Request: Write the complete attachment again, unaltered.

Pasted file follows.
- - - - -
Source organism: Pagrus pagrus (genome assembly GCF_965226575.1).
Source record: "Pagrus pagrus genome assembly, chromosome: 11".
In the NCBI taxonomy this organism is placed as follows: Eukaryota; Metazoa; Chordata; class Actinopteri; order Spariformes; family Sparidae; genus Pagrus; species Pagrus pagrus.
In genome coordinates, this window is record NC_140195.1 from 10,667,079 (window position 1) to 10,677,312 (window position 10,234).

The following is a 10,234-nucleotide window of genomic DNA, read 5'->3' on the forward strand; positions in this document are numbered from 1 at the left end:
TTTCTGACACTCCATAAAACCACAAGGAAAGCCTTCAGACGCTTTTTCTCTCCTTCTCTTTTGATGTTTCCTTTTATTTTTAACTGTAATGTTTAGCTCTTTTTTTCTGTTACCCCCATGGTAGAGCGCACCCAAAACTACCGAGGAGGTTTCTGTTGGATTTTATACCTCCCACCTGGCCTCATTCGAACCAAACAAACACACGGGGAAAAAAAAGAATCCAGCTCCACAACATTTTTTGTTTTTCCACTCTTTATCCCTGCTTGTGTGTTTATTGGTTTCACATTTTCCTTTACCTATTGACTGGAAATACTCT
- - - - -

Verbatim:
Source organism: Pagrus pagrus (genome assembly GCF_965226575.1).
Source record: "Pagrus pagrus genome assembly, chromosome: 11".
In the NCBI taxonomy this organism is placed as follows: Eukaryota; Metazoa; Chordata; class Actinopteri; order Spariformes; family Sparidae; genus Pagrus; species Pagrus pagrus.
In genome coordinates, this window is record NC_140195.1 from 10,667,079 (window position 1) to 10,677,312 (window position 10,234).

The following is a 10,234-nucleotide window of genomic DNA, read 5'->3' on the forward strand; positions in this document are numbered from 1 at the left end:
TTTCTGACACTCCATAAAACCACAAGGAAAGCCTTCAGACGCTTTTTCTCTCCTTCTCTTTTGATGTTTCCTTTTATTTTTAACTGTAATGTTTAGCTCTTTTTTTCTGTTACCCCCATGGTAGAGCGCACCCAAAACTACCGAGGAGGTTTCTGTTGGATTTTATACCTCCCACCTGGCCTCATTCGAACCAAACAAACACACGGGGAAAAAAAAGAATCCAGCTCCACAACATTTTTTGTTTTTCCACTCTTTATCCCTGCTTGTGTGTTTATTGGTTTCACATTTTCCTTTACCTATTGACTGGAAATACTCT